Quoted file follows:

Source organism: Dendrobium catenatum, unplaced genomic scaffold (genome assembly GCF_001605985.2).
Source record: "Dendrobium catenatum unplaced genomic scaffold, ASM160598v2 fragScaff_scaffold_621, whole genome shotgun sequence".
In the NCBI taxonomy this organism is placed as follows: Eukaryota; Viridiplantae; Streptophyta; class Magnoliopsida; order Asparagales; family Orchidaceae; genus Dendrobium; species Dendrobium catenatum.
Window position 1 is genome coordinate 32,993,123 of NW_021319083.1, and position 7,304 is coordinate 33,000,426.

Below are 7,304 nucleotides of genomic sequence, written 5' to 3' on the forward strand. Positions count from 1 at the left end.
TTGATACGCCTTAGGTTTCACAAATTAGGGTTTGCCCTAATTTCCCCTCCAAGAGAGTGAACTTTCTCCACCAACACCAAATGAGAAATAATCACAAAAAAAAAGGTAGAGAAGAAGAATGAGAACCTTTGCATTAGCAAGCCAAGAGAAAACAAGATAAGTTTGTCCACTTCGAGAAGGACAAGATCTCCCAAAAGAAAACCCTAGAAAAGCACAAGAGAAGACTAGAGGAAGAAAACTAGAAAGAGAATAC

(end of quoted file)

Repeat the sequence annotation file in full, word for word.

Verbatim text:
Source organism: Dendrobium catenatum, unplaced genomic scaffold (genome assembly GCF_001605985.2).
Source record: "Dendrobium catenatum unplaced genomic scaffold, ASM160598v2 fragScaff_scaffold_621, whole genome shotgun sequence".
In the NCBI taxonomy this organism is placed as follows: Eukaryota; Viridiplantae; Streptophyta; class Magnoliopsida; order Asparagales; family Orchidaceae; genus Dendrobium; species Dendrobium catenatum.
Window position 1 is genome coordinate 32,993,123 of NW_021319083.1, and position 7,304 is coordinate 33,000,426.

Below are 7,304 nucleotides of genomic sequence, written 5' to 3' on the forward strand. Positions count from 1 at the left end.
TTGATACGCCTTAGGTTTCACAAATTAGGGTTTGCCCTAATTTCCCCTCCAAGAGAGTGAACTTTCTCCACCAACACCAAATGAGAAATAATCACAAAAAAAAAGGTAGAGAAGAAGAATGAGAACCTTTGCATTAGCAAGCCAAGAGAAAACAAGATAAGTTTGTCCACTTCGAGAAGGACAAGATCTCCCAAAAGAAAACCCTAGAAAAGCACAAGAGAAGACTAGAGGAAGAAAACTAGAAAGAGAATAC